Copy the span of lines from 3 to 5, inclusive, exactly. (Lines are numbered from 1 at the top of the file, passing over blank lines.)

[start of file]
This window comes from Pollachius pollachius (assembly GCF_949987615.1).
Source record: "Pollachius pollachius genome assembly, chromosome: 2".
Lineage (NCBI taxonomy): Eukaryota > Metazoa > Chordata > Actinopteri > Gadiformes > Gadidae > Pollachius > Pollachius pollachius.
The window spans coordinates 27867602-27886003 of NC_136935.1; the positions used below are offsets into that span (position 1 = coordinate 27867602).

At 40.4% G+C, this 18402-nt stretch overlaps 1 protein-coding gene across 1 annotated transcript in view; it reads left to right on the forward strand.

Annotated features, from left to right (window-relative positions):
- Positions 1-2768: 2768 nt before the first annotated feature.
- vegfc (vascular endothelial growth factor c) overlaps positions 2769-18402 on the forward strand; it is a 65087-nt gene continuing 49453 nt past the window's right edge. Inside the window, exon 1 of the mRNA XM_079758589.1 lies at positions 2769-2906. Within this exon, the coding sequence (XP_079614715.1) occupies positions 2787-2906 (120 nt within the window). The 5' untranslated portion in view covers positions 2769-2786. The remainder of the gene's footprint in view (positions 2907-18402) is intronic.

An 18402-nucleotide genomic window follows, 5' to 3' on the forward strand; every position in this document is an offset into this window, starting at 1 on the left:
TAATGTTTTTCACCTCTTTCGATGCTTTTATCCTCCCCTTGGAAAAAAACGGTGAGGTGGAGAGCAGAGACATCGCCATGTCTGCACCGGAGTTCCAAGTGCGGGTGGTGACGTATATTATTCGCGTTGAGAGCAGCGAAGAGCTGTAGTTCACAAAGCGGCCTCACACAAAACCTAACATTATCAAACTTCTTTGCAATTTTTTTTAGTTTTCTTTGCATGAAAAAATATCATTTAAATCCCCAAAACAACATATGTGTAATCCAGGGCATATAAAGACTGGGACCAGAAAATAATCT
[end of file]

Lineage (NCBI taxonomy): Eukaryota > Metazoa > Chordata > Actinopteri > Gadiformes > Gadidae > Pollachius > Pollachius pollachius.
The window spans coordinates 27867602-27886003 of NC_136935.1; the positions used below are offsets into that span (position 1 = coordinate 27867602).

At 40.4% G+C, this 18402-nt stretch overlaps 1 protein-coding gene across 1 annotated transcript in view; it reads left to right on the forward strand.